Some personal experiences: in November a family group of seven trumpeters dawdled next to the road at Magee Marsh WA; they seemed quite fearless of our approach. A week ago three birds, two adults and a young one, failed to retreat when I walked within 25 feet along Washburn Rd at Killdeer Plains WA. I didn't have bread on either occasion, so can't report how close I might have approached. An informant from southern Ohio was telephoned this winter by a bewildered farmer who wondered how the tame swans got into his pond, and approached _him_ when he walked toward them; they were trumpeters, some sporting their Ohio green tags with white lettering. By the way, the rest of Trapp's message above mentions that the swans were hanging out with 65 Canada geese, thirty pure and ten mallard hybrids, several ducks with a lot of Ruddy Shelduck in them, and 11 white Pekin ducks. Good company. We've heard that the Division of Wildlife improved its method of rearing these introduced birds after the 1996 batch were seen begging food all over the state. Young birds, however, persist in begging from humans. Either the older ones are passing along bad habits or improved techniques are not having their intended effect. Since introduced swans apparently lack normal migratory behaviors, they tend to retreat south only as frozen water compels them (although some may be learning from Canada geese to glean spilled crops in fields), and this winter Ohio-brand swans have been seen in a number of states to our south, as far as northern Virginia to my knowledge. Let's hope this rather embarrassing behavior is not giving Ohio a bad name, but my point here is how we as birders treat reports of trumpeter swans. A lot of fairly new birders read this list who may not have seen wild trumpeter swans, whose range is far from Ohio. There has not been a confirmed record of a such a bird here for many many decades, and the birds you see in Ohio these days--whether they have neck-collars are not--are not much wilder than the ducks you'll find snarfing bread crusts at the city pond. It is of course conceivable that a genuinely wild trumpeter could stray to Ohio, and actually be "countable" in the sense most birders understand the term. Fortunately, we can still begin to separate the real ones with the old white-bread technique. So don't be surprised if nobody on ohio-birds is very excited about your report of trumpeter swans at Magee, or Killdeer, or the city park. Put 'em on your list if you must, but you might as well add birds you see at the zoo. Remember, though, if you do seem some in an unusual place, ODOW would like to know, as they want to keep track of their swans; try to get the numbers--and colors, as other nearby states have similar projects--from their collars if you can; you should, we arelearning, easily be able to get close enough to see these. If you want to know more about really wild trumpeters in the region, there's an article in the latest issue of The Ohio Cardinal, just out.--Bill Whan ColumbusOH on 2/17/2001 Ohiobirds@envirolink listserve.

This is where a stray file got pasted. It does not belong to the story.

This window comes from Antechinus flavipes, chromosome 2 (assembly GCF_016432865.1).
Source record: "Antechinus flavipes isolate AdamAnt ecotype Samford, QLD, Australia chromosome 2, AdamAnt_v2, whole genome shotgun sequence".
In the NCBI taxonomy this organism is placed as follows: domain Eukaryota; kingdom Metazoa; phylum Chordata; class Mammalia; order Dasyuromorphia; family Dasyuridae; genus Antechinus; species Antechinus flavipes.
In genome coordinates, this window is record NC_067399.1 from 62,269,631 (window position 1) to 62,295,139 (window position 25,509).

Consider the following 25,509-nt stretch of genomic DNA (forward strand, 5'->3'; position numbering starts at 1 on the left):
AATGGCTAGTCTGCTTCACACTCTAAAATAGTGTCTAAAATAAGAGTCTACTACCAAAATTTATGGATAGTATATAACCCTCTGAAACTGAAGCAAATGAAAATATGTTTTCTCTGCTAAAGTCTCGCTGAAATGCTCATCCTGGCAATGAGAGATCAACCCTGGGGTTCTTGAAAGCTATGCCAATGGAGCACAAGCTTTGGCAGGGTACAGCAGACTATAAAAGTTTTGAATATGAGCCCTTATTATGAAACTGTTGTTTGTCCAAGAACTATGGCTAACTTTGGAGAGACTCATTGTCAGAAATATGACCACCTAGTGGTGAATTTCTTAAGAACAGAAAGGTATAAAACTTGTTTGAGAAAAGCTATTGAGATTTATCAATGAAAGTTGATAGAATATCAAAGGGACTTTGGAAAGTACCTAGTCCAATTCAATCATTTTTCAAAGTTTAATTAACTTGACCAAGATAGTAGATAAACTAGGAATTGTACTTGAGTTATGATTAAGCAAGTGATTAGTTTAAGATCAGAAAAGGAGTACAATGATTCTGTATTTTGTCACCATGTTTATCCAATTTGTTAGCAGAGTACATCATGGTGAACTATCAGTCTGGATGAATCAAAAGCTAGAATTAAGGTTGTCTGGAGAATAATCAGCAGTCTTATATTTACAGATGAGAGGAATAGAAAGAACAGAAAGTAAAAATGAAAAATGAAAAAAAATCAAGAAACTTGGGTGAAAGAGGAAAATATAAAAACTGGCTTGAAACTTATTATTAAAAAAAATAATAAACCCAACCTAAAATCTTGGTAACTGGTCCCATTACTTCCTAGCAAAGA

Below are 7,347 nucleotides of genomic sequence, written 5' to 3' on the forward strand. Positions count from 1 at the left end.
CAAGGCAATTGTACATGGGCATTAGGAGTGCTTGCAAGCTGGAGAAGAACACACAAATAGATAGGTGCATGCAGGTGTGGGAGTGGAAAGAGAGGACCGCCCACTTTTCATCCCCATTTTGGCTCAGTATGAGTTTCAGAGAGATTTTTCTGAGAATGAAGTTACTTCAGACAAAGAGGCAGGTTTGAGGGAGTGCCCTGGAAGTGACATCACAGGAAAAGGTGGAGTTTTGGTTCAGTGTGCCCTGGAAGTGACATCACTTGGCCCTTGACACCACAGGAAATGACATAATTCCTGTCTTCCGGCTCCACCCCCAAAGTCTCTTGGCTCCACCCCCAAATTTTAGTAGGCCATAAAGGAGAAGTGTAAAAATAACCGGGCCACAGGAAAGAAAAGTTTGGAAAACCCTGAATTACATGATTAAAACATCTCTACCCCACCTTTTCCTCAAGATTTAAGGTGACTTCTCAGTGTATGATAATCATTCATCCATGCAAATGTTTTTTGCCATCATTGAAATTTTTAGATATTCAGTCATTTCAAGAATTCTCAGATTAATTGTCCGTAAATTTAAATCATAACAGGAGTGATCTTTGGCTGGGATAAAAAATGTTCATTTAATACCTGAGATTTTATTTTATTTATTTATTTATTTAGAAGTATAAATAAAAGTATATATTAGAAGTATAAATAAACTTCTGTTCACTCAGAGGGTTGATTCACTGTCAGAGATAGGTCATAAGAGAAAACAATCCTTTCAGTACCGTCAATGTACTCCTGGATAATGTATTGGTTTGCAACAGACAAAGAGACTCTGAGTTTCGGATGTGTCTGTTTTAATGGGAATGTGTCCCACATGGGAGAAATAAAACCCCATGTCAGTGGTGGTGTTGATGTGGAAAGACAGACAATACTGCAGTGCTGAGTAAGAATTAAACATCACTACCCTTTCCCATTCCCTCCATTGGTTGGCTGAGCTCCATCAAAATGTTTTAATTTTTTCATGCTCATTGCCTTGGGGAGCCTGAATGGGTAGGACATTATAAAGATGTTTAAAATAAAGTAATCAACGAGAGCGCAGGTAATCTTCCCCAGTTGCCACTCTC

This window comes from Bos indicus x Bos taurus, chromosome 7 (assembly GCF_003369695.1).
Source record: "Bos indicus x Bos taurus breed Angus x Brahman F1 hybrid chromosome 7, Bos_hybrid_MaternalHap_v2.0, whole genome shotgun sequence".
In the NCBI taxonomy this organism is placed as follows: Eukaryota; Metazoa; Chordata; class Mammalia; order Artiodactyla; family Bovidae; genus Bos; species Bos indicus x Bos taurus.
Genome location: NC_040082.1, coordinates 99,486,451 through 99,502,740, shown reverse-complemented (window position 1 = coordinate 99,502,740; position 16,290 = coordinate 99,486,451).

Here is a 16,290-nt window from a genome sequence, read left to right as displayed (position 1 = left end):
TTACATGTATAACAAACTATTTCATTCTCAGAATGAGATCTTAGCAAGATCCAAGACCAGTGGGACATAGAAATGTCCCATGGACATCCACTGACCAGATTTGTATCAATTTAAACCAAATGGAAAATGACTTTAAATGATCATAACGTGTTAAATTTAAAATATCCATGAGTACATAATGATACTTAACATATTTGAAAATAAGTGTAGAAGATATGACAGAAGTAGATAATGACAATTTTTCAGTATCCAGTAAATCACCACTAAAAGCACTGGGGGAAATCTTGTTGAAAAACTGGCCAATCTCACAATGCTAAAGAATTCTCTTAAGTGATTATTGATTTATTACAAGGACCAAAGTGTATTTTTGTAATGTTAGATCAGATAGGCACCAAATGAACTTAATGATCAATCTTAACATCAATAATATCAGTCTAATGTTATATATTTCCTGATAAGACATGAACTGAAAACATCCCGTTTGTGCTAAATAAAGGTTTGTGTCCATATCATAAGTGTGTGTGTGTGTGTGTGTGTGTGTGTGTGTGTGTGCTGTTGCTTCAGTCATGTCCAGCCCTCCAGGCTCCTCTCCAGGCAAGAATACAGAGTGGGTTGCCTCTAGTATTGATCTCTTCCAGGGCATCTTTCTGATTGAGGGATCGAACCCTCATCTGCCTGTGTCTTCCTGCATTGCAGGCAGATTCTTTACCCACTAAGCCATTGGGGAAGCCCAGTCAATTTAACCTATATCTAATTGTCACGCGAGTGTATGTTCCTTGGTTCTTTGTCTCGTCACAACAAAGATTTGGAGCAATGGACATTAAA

TOLEDO, OH -- Four Toledo area men have been found guilty and sentenced in connection with last year's shooting of trumpeter swans in Ottawa and Lucas counties. Stephen M. Pastor Jr., 31, of Toledo was sentenced in Ottawa County Municipal Court to 180 days in jail with all but five days suspended, and ordered to pay the Ohio Department of Natural Resources (ODNR) Division of Wildlife $1,000 in restitution. He also was ordered to complete a hunter education course after being found guilty of shooting a trumpeter swan last October. Christopher J. Church, 35, of Northward and Mark D. Gagman, 35, of Toledo were each found guilty in Ottawa County Municipal Court of attempting to shoot a trumpeter swan last October. They each received a suspended 180-day jail term and were given a $500 fine. They also were ordered to complete a hunter education course and to provide 50 hours of community service at a northwest Ohio park. Jeffrey P. Schmidt, 37, of Toledo was found guilty in Oregon Municipal Court of shooting a trumpeter swan in Lucas County last October. He was given a 180-day jail term with all but five days suspended, fined $175, and ordered to pay the state a restitution of $1,000. He also was ordered to complete a hunter education course. Each of the four defendants received a two-year suspension of their hunting privileges in Ohio.